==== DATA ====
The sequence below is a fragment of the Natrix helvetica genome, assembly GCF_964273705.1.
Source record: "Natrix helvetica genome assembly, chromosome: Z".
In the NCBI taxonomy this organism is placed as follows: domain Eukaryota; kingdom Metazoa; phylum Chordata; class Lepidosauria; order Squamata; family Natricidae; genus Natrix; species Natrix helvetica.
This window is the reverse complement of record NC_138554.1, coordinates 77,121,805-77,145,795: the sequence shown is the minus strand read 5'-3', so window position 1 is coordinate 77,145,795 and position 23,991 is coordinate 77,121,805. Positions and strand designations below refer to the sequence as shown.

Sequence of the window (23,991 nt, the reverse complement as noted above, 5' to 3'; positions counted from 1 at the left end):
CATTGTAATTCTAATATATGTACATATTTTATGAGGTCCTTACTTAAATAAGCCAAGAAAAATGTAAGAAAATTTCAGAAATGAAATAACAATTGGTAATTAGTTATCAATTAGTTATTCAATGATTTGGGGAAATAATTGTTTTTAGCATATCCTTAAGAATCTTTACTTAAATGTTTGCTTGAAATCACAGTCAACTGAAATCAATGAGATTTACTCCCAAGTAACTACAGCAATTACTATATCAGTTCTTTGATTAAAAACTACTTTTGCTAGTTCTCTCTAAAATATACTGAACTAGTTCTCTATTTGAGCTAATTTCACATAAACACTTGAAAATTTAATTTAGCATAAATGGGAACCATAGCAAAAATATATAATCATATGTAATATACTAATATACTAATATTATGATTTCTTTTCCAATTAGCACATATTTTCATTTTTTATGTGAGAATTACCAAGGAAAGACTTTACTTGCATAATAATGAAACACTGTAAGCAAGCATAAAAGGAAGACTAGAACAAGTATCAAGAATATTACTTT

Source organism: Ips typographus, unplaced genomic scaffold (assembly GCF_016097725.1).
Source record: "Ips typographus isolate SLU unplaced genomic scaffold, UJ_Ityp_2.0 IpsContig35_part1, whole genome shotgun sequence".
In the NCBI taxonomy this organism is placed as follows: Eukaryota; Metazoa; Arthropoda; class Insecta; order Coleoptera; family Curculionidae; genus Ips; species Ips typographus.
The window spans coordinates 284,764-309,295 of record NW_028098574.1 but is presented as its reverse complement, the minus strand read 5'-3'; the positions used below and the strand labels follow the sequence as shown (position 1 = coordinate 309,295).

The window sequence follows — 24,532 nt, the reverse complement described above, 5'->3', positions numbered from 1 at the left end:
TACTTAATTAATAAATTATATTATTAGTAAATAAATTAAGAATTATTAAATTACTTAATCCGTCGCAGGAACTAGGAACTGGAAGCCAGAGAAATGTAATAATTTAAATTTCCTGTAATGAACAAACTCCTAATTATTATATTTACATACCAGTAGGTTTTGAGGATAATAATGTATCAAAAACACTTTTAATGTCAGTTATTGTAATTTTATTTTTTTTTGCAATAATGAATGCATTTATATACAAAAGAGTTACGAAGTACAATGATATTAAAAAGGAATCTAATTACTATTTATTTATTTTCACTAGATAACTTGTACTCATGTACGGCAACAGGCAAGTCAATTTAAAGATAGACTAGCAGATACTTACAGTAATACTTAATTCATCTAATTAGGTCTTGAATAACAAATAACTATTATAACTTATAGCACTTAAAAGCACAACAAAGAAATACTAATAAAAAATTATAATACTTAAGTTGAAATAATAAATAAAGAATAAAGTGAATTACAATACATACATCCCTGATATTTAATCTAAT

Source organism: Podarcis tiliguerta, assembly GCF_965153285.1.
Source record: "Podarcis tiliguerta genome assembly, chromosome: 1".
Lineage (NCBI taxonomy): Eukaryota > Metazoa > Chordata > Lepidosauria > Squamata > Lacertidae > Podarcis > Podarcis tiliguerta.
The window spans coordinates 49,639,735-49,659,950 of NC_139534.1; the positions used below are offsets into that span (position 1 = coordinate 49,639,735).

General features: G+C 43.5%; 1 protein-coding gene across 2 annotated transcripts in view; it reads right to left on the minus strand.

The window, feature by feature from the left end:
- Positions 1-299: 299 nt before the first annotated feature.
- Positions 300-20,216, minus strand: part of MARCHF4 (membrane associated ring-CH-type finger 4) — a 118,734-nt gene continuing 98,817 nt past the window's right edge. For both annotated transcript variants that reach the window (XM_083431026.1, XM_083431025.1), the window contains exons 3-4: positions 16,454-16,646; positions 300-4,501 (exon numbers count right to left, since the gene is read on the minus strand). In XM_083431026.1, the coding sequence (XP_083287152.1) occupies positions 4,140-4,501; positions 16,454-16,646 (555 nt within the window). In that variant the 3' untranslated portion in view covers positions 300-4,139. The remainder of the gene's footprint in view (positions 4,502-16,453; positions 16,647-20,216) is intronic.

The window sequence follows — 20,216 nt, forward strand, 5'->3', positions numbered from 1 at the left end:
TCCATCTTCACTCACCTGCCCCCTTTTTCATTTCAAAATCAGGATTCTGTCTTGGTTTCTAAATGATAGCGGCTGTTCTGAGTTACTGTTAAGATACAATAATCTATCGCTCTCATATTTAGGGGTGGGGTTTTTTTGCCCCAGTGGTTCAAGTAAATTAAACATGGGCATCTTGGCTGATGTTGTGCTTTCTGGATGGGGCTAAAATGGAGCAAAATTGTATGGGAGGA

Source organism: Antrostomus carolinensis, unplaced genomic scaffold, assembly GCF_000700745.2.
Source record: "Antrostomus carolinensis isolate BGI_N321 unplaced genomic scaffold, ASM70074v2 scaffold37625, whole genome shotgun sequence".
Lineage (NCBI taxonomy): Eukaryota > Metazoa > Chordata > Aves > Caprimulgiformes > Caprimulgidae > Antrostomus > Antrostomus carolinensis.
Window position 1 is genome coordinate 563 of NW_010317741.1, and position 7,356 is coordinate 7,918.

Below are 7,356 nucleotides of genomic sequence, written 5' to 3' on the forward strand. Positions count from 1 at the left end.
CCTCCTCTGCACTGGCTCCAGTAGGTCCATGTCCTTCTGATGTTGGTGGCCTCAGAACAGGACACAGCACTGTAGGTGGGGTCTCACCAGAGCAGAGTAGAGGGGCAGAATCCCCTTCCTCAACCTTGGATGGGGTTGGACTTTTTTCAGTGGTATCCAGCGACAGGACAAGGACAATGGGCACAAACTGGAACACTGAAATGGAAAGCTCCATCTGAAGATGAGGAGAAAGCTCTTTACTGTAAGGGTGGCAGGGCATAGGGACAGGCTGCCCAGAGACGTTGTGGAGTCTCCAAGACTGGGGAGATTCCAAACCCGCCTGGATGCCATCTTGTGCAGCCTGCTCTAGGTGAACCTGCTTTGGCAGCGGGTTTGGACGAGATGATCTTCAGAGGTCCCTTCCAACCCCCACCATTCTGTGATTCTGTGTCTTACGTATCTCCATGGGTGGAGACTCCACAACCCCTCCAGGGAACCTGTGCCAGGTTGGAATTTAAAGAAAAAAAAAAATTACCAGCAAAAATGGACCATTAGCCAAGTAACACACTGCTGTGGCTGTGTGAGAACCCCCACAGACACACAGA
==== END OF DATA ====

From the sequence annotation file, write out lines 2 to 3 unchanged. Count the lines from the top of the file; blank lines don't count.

Source record: "Natrix helvetica genome assembly, chromosome: Z".
In the NCBI taxonomy this organism is placed as follows: domain Eukaryota; kingdom Metazoa; phylum Chordata; class Lepidosauria; order Squamata; family Natricidae; genus Natrix; species Natrix helvetica.